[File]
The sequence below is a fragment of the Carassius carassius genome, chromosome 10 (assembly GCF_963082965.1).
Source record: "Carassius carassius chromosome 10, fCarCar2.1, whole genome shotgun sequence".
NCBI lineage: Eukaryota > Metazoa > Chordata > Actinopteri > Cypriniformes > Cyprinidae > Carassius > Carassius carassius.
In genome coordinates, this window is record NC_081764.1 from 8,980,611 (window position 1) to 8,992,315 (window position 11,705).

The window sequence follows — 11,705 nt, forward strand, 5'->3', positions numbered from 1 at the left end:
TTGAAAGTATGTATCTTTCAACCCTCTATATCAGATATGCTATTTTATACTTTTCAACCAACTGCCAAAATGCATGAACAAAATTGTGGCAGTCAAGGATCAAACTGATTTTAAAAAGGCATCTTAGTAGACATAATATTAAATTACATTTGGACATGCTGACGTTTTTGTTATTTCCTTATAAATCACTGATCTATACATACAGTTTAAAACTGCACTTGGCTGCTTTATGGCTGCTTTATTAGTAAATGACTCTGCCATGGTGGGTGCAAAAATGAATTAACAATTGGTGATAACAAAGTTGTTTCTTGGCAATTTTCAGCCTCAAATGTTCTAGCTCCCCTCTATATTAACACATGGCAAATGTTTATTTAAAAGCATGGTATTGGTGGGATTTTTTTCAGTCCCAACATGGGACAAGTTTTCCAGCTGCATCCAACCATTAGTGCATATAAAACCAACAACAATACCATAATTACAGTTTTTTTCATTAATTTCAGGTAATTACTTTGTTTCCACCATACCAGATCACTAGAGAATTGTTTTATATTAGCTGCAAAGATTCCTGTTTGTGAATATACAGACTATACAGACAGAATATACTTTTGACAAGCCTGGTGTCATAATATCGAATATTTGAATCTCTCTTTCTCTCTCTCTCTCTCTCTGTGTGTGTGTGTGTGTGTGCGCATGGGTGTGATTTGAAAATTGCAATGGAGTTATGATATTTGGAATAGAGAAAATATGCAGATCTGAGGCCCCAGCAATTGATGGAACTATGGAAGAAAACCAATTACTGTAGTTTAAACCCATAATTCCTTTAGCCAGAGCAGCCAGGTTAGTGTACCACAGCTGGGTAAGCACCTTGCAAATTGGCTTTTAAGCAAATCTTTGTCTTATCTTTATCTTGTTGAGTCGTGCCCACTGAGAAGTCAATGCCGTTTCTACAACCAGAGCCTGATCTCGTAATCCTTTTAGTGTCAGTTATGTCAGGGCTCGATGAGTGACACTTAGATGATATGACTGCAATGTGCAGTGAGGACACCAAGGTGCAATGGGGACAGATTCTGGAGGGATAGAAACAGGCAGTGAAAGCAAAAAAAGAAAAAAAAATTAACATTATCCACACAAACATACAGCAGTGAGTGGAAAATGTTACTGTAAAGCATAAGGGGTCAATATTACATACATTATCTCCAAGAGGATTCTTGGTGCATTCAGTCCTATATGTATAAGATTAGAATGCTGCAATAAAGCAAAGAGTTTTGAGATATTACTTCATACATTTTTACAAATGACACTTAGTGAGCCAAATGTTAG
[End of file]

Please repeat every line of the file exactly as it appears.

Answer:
The sequence below is a fragment of the Carassius carassius genome, chromosome 10 (assembly GCF_963082965.1).
Source record: "Carassius carassius chromosome 10, fCarCar2.1, whole genome shotgun sequence".
NCBI lineage: Eukaryota > Metazoa > Chordata > Actinopteri > Cypriniformes > Cyprinidae > Carassius > Carassius carassius.
In genome coordinates, this window is record NC_081764.1 from 8,980,611 (window position 1) to 8,992,315 (window position 11,705).

The window sequence follows — 11,705 nt, forward strand, 5'->3', positions numbered from 1 at the left end:
TTGAAAGTATGTATCTTTCAACCCTCTATATCAGATATGCTATTTTATACTTTTCAACCAACTGCCAAAATGCATGAACAAAATTGTGGCAGTCAAGGATCAAACTGATTTTAAAAAGGCATCTTAGTAGACATAATATTAAATTACATTTGGACATGCTGACGTTTTTGTTATTTCCTTATAAATCACTGATCTATACATACAGTTTAAAACTGCACTTGGCTGCTTTATGGCTGCTTTATTAGTAAATGACTCTGCCATGGTGGGTGCAAAAATGAATTAACAATTGGTGATAACAAAGTTGTTTCTTGGCAATTTTCAGCCTCAAATGTTCTAGCTCCCCTCTATATTAACACATGGCAAATGTTTATTTAAAAGCATGGTATTGGTGGGATTTTTTTCAGTCCCAACATGGGACAAGTTTTCCAGCTGCATCCAACCATTAGTGCATATAAAACCAACAACAATACCATAATTACAGTTTTTTTCATTAATTTCAGGTAATTACTTTGTTTCCACCATACCAGATCACTAGAGAATTGTTTTATATTAGCTGCAAAGATTCCTGTTTGTGAATATACAGACTATACAGACAGAATATACTTTTGACAAGCCTGGTGTCATAATATCGAATATTTGAATCTCTCTTTCTCTCTCTCTCTCTCTCTGTGTGTGTGTGTGTGTGTGCGCATGGGTGTGATTTGAAAATTGCAATGGAGTTATGATATTTGGAATAGAGAAAATATGCAGATCTGAGGCCCCAGCAATTGATGGAACTATGGAAGAAAACCAATTACTGTAGTTTAAACCCATAATTCCTTTAGCCAGAGCAGCCAGGTTAGTGTACCACAGCTGGGTAAGCACCTTGCAAATTGGCTTTTAAGCAAATCTTTGTCTTATCTTTATCTTGTTGAGTCGTGCCCACTGAGAAGTCAATGCCGTTTCTACAACCAGAGCCTGATCTCGTAATCCTTTTAGTGTCAGTTATGTCAGGGCTCGATGAGTGACACTTAGATGATATGACTGCAATGTGCAGTGAGGACACCAAGGTGCAATGGGGACAGATTCTGGAGGGATAGAAACAGGCAGTGAAAGCAAAAAAAGAAAAAAAAATTAACATTATCCACACAAACATACAGCAGTGAGTGGAAAATGTTACTGTAAAGCATAAGGGGTCAATATTACATACATTATCTCCAAGAGGATTCTTGGTGCATTCAGTCCTATATGTATAAGATTAGAATGCTGCAATAAAGCAAAGAGTTTTGAGATATTACTTCATACATTTTTACAAATGACACTTAGTGAGCCAAATGTTAG